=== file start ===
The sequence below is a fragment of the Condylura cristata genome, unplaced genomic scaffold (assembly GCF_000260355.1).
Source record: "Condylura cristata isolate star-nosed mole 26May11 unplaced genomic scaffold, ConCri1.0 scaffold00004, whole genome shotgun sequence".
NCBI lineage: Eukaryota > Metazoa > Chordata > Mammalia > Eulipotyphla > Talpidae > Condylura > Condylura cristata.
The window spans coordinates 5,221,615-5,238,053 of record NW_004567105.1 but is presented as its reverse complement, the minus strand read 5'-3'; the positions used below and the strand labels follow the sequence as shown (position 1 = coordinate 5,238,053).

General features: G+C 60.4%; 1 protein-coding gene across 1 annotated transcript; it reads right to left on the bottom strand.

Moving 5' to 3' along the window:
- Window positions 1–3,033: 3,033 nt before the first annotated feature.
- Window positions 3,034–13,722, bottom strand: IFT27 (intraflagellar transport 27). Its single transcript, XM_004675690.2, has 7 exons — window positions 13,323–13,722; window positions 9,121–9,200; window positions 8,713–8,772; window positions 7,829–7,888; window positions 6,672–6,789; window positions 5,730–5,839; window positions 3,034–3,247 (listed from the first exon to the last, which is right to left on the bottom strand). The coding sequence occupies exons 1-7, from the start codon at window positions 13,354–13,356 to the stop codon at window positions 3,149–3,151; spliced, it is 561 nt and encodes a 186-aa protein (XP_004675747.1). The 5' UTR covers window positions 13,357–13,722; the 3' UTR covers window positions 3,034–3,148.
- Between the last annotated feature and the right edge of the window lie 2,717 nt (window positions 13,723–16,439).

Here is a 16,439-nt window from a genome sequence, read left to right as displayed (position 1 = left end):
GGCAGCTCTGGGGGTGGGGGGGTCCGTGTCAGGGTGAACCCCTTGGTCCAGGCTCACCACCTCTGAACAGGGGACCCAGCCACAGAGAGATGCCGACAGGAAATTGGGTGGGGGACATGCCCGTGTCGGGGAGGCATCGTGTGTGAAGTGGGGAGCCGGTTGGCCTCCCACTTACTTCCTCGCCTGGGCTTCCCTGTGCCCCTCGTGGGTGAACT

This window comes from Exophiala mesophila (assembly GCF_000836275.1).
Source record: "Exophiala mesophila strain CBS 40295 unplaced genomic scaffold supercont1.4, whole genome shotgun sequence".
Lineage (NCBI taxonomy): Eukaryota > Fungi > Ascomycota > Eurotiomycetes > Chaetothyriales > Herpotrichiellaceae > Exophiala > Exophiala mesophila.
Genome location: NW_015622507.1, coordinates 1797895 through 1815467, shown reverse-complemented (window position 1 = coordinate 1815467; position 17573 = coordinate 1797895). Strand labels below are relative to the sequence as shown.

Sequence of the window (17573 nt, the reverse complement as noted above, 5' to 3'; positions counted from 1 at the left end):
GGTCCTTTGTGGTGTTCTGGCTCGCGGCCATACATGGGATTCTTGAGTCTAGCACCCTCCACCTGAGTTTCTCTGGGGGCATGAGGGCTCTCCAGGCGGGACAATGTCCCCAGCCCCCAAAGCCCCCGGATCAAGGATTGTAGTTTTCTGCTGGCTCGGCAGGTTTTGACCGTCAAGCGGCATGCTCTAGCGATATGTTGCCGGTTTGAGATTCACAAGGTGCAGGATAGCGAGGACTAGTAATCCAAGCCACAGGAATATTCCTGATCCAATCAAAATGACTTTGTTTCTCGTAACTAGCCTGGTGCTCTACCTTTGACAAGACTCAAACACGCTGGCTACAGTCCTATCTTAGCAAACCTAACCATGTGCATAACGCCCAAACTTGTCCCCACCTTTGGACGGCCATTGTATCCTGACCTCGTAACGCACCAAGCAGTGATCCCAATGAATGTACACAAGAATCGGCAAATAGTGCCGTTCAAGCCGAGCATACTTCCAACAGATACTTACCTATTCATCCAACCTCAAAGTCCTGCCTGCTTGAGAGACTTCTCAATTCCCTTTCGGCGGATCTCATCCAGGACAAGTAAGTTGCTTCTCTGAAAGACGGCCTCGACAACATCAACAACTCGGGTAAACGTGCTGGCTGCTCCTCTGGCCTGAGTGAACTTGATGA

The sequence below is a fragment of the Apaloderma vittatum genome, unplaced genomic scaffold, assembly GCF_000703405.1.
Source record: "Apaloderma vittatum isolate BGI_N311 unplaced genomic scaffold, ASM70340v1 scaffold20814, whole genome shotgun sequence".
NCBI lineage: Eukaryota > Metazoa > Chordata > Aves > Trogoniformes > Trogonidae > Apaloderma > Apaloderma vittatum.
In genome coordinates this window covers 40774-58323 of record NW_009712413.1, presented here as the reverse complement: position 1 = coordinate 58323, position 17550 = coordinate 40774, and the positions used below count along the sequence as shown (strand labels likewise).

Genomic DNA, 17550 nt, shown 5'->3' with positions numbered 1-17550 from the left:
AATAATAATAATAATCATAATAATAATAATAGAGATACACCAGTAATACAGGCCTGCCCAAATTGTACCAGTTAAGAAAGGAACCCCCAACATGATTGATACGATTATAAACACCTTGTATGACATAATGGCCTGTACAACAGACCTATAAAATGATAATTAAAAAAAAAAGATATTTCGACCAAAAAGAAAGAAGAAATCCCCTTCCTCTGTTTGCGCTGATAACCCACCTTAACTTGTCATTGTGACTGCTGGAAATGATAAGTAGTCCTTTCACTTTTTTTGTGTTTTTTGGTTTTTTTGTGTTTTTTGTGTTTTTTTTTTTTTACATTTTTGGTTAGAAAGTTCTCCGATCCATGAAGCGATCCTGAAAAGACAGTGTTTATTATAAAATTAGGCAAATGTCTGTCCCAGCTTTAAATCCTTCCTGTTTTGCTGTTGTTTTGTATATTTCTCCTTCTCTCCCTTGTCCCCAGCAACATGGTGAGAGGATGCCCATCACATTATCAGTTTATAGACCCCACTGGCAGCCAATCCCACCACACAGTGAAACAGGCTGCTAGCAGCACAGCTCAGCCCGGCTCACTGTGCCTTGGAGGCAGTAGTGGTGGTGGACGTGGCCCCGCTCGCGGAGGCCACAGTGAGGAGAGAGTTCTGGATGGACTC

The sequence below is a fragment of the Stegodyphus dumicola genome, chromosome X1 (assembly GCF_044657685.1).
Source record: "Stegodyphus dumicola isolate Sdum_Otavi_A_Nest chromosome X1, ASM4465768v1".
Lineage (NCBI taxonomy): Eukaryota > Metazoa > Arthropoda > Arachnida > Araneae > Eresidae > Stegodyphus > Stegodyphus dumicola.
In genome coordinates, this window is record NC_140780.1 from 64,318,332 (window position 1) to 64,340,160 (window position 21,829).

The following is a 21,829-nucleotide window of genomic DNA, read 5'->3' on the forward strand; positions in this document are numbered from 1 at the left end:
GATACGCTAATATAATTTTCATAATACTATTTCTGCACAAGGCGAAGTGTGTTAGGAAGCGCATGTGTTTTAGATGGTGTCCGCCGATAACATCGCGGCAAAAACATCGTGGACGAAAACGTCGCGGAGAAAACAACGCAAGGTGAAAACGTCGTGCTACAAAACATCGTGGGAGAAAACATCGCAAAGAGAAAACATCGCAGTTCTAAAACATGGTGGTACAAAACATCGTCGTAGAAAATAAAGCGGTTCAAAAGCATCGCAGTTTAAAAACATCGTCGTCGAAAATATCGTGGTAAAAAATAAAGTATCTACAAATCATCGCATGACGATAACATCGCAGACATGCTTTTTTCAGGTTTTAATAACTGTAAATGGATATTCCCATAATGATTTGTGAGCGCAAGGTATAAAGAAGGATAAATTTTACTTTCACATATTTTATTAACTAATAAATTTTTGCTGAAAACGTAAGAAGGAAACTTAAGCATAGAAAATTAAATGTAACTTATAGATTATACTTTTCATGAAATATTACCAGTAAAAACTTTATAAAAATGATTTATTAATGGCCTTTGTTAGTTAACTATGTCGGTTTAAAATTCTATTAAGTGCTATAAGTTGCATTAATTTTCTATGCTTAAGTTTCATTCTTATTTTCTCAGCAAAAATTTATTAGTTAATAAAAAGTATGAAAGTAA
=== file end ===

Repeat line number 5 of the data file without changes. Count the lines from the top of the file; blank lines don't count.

General features: G+C 60.4%; 1 protein-coding gene across 1 annotated transcript; it reads right to left on the bottom strand.